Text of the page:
evidence—caused Avery’s injury and that witnesses at a
criminal trial are absolutely immune from suit for damages
flowing from their testimony.
Rule 59(e) rulings are reviewed for abuse of discretion,
but embedded legal questions are reviewed de novo. ACLU
v. Alvarez, 679 F.3d 583, 589 (7th Cir. 2012). This appeal raises
purely legal questions. Before we turn to them, however, we
have a threshold question about which (if any) of the arguments in support of the judge’s ruling are properly before
Avery urges us to ignore all three arguments because the
defendants did not properly preserve them. As he sees it, the
Rule 59(e) motion was really a misnamed Rule 50(b) motion
for judgment as a matter of law; he asks us to treat it as such.
He then points to the familiar rule that a Rule 50(b) motion
may only seek relief on grounds preserved in a Rule 50(a)
motion at the close of the evidence. See Exxon Shipping Co. v.
Baker, 554 U.S. 471, 485 n.5 (2008). The defendants didn’t
follow this procedure.
Avery is right that the caption on a motion “is not essential,” but he overlooks the fact that a Rule 59(e) motion can
be used “to ask that a judgment be set aside in its entirety.”
A.D. Weiss Lithograph Co. v. Ill. Adhesive Prods. Co., 705 F.2d
249, 250 (7th Cir. 1983). That was the relief sought here, and
Rule 59(e) was not an improper vehicle. Avery counters that
if the Rule 59(e) motion was indeed proper, the defendants
are limited to the single argument raised in their moving
papers and cannot now defend the judge’s actual reasons for
setting aside the verdict.
It’s true that the judge reached beyond the sole argument
raised in the Rule 59(e) motion, resting his decision on his
own analysis of the legal viability of Avery’s due-process
and Monell claims. But a district judge is permitted to “enlarge the issues to be considered in acting on a timely motion
under Rule 59.” Charles v. Daley, 799 F.2d 343, 347 (7th Cir.
1986). The question for us is whether the judge’s Rule 59(e)
decision was legally sound. We conclude that it was not.
To defend their posttrial victory, the defendants begin by
reprising their failed argument that Avery never asserted
genuine evidence-fabrication claims in the first place. They
insist that this case boils down to a claim about the use of
coercion. We have indeed drawn a distinction between a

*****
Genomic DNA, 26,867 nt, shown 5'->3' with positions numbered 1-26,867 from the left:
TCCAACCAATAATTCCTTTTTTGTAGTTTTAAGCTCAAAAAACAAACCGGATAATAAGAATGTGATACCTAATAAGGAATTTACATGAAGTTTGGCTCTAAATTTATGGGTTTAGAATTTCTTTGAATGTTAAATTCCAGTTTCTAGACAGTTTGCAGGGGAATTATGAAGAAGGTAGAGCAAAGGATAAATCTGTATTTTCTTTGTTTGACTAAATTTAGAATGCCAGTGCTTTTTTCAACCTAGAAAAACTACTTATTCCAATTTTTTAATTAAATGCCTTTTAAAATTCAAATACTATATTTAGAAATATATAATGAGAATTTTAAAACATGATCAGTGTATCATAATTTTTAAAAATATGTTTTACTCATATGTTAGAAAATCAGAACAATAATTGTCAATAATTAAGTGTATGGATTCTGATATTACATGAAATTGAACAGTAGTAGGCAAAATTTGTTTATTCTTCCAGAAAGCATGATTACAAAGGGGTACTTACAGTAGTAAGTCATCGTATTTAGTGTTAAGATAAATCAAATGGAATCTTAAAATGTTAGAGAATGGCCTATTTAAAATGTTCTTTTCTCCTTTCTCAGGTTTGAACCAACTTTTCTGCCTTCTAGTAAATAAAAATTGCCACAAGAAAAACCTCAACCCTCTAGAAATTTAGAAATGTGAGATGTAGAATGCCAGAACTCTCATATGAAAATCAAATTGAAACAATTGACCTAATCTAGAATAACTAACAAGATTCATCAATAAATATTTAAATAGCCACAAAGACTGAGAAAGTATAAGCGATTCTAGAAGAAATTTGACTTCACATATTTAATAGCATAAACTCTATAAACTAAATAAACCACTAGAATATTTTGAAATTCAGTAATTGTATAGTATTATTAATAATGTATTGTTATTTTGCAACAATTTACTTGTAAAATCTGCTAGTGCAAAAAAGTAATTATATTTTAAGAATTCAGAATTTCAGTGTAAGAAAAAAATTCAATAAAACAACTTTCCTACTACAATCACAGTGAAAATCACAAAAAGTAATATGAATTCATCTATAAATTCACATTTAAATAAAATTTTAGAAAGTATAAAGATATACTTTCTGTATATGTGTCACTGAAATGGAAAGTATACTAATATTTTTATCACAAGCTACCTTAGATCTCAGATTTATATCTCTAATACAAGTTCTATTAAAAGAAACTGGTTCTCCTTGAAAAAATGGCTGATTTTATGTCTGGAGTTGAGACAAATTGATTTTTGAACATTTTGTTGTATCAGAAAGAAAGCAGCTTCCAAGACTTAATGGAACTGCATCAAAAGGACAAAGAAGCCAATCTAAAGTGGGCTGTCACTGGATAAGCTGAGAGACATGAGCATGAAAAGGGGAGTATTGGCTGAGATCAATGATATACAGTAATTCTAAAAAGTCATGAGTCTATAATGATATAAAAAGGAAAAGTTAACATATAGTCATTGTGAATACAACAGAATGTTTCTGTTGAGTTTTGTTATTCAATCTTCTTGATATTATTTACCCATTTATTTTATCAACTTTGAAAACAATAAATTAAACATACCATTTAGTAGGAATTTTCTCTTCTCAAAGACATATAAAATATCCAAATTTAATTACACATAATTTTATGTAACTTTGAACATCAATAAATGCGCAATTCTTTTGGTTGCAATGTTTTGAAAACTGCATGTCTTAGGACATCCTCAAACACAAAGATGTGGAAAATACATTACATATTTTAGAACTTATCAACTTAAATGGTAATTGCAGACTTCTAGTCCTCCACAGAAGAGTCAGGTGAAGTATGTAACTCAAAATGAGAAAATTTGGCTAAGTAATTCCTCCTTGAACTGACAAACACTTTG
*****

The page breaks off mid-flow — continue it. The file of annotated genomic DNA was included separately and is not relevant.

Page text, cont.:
“‘coercion’ case for which there is no cognizable due process
claim … [and] an ‘evidence fabrication’ case where there is a
cognizable claim.” Petty v. Chicago, 754 F.3d 416, 422–23 (7th
Cir. 2014). But the defendants’ argument is an exercise in
misdirection: It’s clear that Avery’s due-process claims are
factually grounded in acts of evidence fabrication by the
detectives—evidence that was later used to convict and
“We have consistently held that a police officer who
manufactures false evidence against a criminal defendant
violates due process if that evidence is later used to deprive
the defendant of [his] liberty in some way.” Whitlock,
682 F.3d at 580; see also Mooney v. Holohan, 294 U.S. 103, 112
(1935) (explaining that the use of perjured testimony “to
procure the conviction and imprisonment of a defendant is
as inconsistent with the rudimentary demands of justice as is
the obtaining of a like result by intimidation”). On the other
hand, a claim that an officer coerced a witness to give incriminating evidence does not, at least standing alone,
violate the wrongly convicted person’s due-process rights. 2
As we explained in Petty, “coercively interrogating witnesses, paying witnesses for testimony, and witnessshopping may be deplorable, and these tactics may contribute to wrongful convictions, but … unlike falsified evidence
and perjured testimony, [coerced testimony] may turn out to
be true.” 754 F.3d at 422 (internal brackets and quotation
marks omitted). Because coerced testimony may in fact be
true, the due-process right to a fair trial isn’t implicated
absent a violation of the Brady duty to disclose facts about
the coercive tactics used to obtain it. See Fields v. Wharrie
(Fields II), 740 F.3d 1107, 1123 (7th Cir. 2014) (Sykes, J.,
concurring in part and dissenting in part) (“[I]f the police